HUACAYA ALPACA

Alpacas are the cuties of the fiber world – especially the Huacaya alpaca, which resembles a teddy bear with its puffball fleece.

Alpacas come in two types – the Huacaya and the Suri— which are distinguished by the type of fleece they grow. While the Huacaya has a light and airy crimped fleece, the Suri grows dense, straight locks. Suri alpacas are also relatively rare, making up about 10% of all alpacas in their native South America.

We opt for Huacaya fleece in our yarn not only because there’s more of it around, but also because the crimp helps it easily blend with wool, which has a similar zig-zagged crimp structure.

Alpaca fleece is very soft, having a softer handle than wool fibers of a similar width. This is due to the microscopic structure of the fiber. Both wool and alpaca fiber are covered in scales made of a protein called keratin. In alpacas, the scales overlap one another at a flatter angle compared to scales in wool. This, in turn, creates a smoother fiber.

We also love alpaca fleece for its colors. True black, snow white, and shades of gray, fawn and cinnamon are all common in alpacas. Unlike wool, white alpaca did not come to dominate the broader market for the fiber until the 1950s, when American golfer Arnold Palmer popularized brightly colored golf sweaters made from alpaca fleece. The demand for more alpaca sweaters put a premium on white alpaca fleece that could be dyed.

This relatively recent trend has help preserve a variety of fleece colors in the alpaca population, although the relative numbers of white alpacas has increased dramatically since then. In the 1930s, about 90% of alpacas in South America were colored. Now, that number is only about 12-24%, according to Michael Safley in Alpacas: Synthesis of a Miracle.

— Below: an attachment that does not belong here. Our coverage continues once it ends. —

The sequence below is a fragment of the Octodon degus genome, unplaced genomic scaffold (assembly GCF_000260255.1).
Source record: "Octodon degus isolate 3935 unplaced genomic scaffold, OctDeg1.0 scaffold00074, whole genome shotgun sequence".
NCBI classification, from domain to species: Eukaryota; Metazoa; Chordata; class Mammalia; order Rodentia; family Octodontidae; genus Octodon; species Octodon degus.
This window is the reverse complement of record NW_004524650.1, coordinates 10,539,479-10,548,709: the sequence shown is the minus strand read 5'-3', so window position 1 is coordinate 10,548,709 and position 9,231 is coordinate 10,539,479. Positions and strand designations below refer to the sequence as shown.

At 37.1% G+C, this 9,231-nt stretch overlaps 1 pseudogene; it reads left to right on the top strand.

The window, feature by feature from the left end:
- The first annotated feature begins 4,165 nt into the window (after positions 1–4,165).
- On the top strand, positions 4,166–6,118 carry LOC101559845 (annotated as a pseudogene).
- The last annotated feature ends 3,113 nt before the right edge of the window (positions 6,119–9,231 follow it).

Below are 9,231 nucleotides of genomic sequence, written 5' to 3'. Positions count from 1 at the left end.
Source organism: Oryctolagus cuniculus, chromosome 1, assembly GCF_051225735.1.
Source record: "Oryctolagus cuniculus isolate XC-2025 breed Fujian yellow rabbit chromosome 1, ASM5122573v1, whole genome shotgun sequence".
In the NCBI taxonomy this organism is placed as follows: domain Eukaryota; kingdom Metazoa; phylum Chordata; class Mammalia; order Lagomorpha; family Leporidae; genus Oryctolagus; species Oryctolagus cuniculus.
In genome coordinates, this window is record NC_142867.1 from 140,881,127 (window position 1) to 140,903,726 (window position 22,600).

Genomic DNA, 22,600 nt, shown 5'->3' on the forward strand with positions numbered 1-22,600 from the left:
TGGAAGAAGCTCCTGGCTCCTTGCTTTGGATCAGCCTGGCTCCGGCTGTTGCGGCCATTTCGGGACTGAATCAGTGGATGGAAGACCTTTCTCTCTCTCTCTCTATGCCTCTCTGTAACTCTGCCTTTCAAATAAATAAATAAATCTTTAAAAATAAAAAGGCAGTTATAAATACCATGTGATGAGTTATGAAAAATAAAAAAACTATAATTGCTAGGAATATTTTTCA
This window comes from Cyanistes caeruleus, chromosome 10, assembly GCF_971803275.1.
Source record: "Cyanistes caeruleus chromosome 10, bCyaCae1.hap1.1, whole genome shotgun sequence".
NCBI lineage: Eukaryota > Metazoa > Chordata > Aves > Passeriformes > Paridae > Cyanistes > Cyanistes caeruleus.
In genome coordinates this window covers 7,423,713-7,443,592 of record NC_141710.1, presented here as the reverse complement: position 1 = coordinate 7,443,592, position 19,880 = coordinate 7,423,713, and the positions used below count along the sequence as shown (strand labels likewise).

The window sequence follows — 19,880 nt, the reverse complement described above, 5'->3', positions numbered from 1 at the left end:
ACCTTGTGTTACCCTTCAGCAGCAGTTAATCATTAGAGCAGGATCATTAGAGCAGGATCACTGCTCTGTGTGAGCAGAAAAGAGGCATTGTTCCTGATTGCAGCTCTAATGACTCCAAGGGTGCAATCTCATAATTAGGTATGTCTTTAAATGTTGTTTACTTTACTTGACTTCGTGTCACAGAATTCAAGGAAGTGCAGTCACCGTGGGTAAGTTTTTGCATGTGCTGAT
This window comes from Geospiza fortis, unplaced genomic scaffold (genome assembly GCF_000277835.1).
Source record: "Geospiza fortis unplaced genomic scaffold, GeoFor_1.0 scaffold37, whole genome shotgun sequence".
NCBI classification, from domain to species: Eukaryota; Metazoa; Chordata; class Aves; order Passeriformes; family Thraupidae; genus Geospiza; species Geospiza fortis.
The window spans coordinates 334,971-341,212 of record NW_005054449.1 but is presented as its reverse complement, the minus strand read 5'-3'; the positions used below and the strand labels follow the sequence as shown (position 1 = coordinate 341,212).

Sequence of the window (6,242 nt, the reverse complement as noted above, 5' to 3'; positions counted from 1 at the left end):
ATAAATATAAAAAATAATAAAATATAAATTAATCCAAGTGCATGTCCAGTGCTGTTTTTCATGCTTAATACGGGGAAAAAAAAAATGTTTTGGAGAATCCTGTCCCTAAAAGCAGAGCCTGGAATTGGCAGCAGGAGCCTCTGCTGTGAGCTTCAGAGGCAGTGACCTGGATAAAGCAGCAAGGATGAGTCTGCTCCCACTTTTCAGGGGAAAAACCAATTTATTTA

Alpacas are originally from the Andes region of South America. They were never wild, and are domesticated descendants of the wild vicuña. (Both species are closely related to camels; they all share two-toed and padded feet). The Inca civilization, which dominated the Andes region from 1438 – 1533, valued alpaca for their fiber, weaving complex textiles from alpaca fiber and fully taking advantage of the range of natural colors.

When Spanish colonizers conquered the empire in the late 16th century, they slaughtered the alpaca along with the Inca people, with most Inca people succumbing to infectious diseases such as small pox. It is estimated that 90% of the alpaca population was killed during by the Spanish. The Spaniard’s fixation on gold and silver caused them to completely overlook the fine fiber.

The alpaca is around today due to the descants of the Inca and other indigenous groups who survived conquest by the Spanish. These descendants are now known as the Quechua and Ayamra people. The alpaca continues to play an important role in their culture.

Westerners would not come to know the luxury of alpaca fleece until the mid-18th century, when Sir Titus Salt, an English mill owner, succeeded in commercially spinning alpaca fleece into yarn – a feat that created a thriving market for alpaca fiber. Salt first came across the fiber serendipitously while wandering a Liverpool wool warehouse in 1836.

Alpaca is now a global fiber. And alpacas can be found on farms across the world. We source ours from small farms in the United States.

Our alpaca blend yarns include:

  • Arkose (Cinnamon red alpaca + White Rambouillet Merino wool)
  • Aswan (Cinnamon red alpaca + Jacob sheep wool)
  • Carbonado (True black alpaca + Gotland sheep wool + East Friesian sheep wool)
  • Ultisol (Cinnamon red alpaca + Zwartbles sheep wool)

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